Basic literacy skills, language, age, disability, cultural context, and emotional responses can all affect the way people receive and process information — and the way people process information, in turn, has a direct impact on health outcomes and cost.
Improve your health literacy! Here are some easy ways to help build your health literacy and become a better patient and health advocate for yourself.
- Ask questions.
- And make sure you get the answers to those questions. If you don’t understand something, press your health care provider for more information. Ask questions like: Why are you ordering this test? Why are you prescribing this medication? What side effects can it cause? Here are some questions to ask yourself before you go and at the appointment.
- Don’t walk away in the dark.
- Doctor visits are quick and come with a ton of info. After your health care provider gives you directions, repeat those instructions in your own words. This gives you a chance to clarify information and make sure you receive clear communication.
- Be your own pharmacist.
- Bring all your medicines to your next medical visit. Ask your health care provider to review all your over-the-counter and prescription medicines, supplements, vitamins and herbal medicines. You may discover some mistakes, such as two drugs that shouldn’t be taken together.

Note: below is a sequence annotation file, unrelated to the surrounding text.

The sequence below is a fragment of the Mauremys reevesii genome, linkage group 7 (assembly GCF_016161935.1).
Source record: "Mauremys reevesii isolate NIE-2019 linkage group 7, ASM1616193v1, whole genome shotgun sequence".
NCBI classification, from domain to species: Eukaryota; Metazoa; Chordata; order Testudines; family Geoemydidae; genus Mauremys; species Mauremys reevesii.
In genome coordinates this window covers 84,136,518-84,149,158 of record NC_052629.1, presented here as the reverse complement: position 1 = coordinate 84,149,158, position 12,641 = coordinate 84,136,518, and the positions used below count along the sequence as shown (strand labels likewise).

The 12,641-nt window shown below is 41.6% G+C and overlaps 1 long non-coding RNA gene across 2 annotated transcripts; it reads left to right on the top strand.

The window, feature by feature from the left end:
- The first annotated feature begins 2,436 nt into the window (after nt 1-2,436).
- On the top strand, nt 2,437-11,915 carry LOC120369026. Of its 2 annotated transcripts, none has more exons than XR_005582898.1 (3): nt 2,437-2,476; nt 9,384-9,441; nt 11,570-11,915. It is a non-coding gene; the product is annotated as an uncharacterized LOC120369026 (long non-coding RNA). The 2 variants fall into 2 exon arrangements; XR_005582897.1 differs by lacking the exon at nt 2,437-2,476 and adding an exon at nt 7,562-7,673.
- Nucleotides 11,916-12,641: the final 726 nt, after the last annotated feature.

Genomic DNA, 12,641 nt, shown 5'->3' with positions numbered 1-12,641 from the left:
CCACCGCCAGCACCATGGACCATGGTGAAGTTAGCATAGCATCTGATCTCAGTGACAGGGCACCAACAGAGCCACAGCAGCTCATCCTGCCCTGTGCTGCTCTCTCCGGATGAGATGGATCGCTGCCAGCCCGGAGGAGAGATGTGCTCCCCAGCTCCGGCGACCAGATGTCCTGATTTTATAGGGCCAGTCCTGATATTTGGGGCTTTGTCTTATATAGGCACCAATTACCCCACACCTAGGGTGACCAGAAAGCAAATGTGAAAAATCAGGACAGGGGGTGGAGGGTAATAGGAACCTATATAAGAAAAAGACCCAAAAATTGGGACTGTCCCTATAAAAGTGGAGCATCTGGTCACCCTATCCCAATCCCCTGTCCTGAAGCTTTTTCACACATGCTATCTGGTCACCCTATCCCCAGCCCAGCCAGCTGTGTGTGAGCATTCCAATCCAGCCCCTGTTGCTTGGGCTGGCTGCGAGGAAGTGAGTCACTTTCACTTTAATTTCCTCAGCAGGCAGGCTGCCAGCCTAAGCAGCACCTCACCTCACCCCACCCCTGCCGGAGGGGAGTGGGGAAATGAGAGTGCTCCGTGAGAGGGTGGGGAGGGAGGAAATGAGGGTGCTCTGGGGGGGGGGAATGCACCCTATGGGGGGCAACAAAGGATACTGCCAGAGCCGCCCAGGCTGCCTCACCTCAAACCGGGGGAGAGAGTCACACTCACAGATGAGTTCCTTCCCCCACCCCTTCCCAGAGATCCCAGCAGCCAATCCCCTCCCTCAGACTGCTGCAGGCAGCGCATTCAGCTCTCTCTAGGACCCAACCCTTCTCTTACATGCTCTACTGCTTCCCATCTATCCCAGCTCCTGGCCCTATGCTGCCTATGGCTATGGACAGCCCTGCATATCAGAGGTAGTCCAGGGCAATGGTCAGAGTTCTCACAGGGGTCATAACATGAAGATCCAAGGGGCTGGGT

- Tell the truth.
- It’s not easy to own up to bad health habits like how often you really drink or exercise. But you can’t be diagnosed or treated effectively and properly if you don’t tell the truth. Your health care provider needs accurate info to help you make smart decisions.
- Bring someone with you.
- Taking a friend or relative to an appointment might be an especially good idea when you expect to receive important information or news. The person with you can take notes to help you remember everything later.
- Tell the doctor’s office if you need an interpreter.
- You have a right to an interpreter, at no cost to you. Even if you speak some English, tell the doctor’s office what language you prefer when you make an appointment.
- Ask questions.